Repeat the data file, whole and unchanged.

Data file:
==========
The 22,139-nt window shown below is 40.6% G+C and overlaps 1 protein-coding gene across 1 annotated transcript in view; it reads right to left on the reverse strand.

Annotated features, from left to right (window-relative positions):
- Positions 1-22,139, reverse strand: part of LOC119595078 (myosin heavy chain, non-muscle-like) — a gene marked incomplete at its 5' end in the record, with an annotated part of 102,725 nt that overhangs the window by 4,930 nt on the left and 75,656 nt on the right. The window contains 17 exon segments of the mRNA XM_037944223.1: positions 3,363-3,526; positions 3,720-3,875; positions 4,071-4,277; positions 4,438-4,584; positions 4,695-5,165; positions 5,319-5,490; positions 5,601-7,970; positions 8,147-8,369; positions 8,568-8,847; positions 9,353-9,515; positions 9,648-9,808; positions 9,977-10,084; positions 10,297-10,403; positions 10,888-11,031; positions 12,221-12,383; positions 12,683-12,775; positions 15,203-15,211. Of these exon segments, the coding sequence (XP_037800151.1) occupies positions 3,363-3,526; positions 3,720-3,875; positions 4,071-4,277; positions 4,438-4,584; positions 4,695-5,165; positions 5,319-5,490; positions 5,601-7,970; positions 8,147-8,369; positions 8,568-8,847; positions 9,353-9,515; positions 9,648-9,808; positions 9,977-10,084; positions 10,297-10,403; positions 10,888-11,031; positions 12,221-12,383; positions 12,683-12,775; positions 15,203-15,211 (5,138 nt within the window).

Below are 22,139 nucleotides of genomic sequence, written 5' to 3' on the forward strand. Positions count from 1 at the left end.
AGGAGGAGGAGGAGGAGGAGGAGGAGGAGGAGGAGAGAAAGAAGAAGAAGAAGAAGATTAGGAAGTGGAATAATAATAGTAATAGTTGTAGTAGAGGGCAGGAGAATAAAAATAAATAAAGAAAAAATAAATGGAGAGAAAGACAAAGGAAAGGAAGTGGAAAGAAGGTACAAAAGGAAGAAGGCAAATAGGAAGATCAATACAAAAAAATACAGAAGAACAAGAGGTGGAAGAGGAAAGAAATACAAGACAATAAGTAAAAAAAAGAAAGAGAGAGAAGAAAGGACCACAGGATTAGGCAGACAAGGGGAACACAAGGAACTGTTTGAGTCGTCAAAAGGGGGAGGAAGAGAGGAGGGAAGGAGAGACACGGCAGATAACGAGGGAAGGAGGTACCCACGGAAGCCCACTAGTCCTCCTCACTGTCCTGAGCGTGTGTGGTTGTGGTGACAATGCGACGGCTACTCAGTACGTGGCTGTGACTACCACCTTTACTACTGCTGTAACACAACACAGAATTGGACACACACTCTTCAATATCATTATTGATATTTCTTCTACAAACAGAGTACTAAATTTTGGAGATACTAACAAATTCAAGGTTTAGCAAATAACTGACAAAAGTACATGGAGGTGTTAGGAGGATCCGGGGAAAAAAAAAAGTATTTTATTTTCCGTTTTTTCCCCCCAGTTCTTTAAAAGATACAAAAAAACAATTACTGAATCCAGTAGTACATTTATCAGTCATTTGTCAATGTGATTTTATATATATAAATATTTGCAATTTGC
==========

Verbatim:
The 22,139-nt window shown below is 40.6% G+C and overlaps 1 protein-coding gene across 1 annotated transcript in view; it reads right to left on the reverse strand.

Annotated features, from left to right (window-relative positions):
- Positions 1-22,139, reverse strand: part of LOC119595078 (myosin heavy chain, non-muscle-like) — a gene marked incomplete at its 5' end in the record, with an annotated part of 102,725 nt that overhangs the window by 4,930 nt on the left and 75,656 nt on the right. The window contains 17 exon segments of the mRNA XM_037944223.1: positions 3,363-3,526; positions 3,720-3,875; positions 4,071-4,277; positions 4,438-4,584; positions 4,695-5,165; positions 5,319-5,490; positions 5,601-7,970; positions 8,147-8,369; positions 8,568-8,847; positions 9,353-9,515; positions 9,648-9,808; positions 9,977-10,084; positions 10,297-10,403; positions 10,888-11,031; positions 12,221-12,383; positions 12,683-12,775; positions 15,203-15,211. Of these exon segments, the coding sequence (XP_037800151.1) occupies positions 3,363-3,526; positions 3,720-3,875; positions 4,071-4,277; positions 4,438-4,584; positions 4,695-5,165; positions 5,319-5,490; positions 5,601-7,970; positions 8,147-8,369; positions 8,568-8,847; positions 9,353-9,515; positions 9,648-9,808; positions 9,977-10,084; positions 10,297-10,403; positions 10,888-11,031; positions 12,221-12,383; positions 12,683-12,775; positions 15,203-15,211 (5,138 nt within the window).

Below are 22,139 nucleotides of genomic sequence, written 5' to 3' on the forward strand. Positions count from 1 at the left end.
AGGAGGAGGAGGAGGAGGAGGAGGAGGAGGAGGAGAGAAAGAAGAAGAAGAAGAAGATTAGGAAGTGGAATAATAATAGTAATAGTTGTAGTAGAGGGCAGGAGAATAAAAATAAATAAAGAAAAAATAAATGGAGAGAAAGACAAAGGAAAGGAAGTGGAAAGAAGGTACAAAAGGAAGAAGGCAAATAGGAAGATCAATACAAAAAAATACAGAAGAACAAGAGGTGGAAGAGGAAAGAAATACAAGACAATAAGTAAAAAAAAGAAAGAGAGAGAAGAAAGGACCACAGGATTAGGCAGACAAGGGGAACACAAGGAACTGTTTGAGTCGTCAAAAGGGGGAGGAAGAGAGGAGGGAAGGAGAGACACGGCAGATAACGAGGGAAGGAGGTACCCACGGAAGCCCACTAGTCCTCCTCACTGTCCTGAGCGTGTGTGGTTGTGGTGACAATGCGACGGCTACTCAGTACGTGGCTGTGACTACCACCTTTACTACTGCTGTAACACAACACAGAATTGGACACACACTCTTCAATATCATTATTGATATTTCTTCTACAAACAGAGTACTAAATTTTGGAGATACTAACAAATTCAAGGTTTAGCAAATAACTGACAAAAGTACATGGAGGTGTTAGGAGGATCCGGGGAAAAAAAAAAGTATTTTATTTTCCGTTTTTTCCCCCCAGTTCTTTAAAAGATACAAAAAAACAATTACTGAATCCAGTAGTACATTTATCAGTCATTTGTCAATGTGATTTTATATATATAAATATTTGCAATTTGC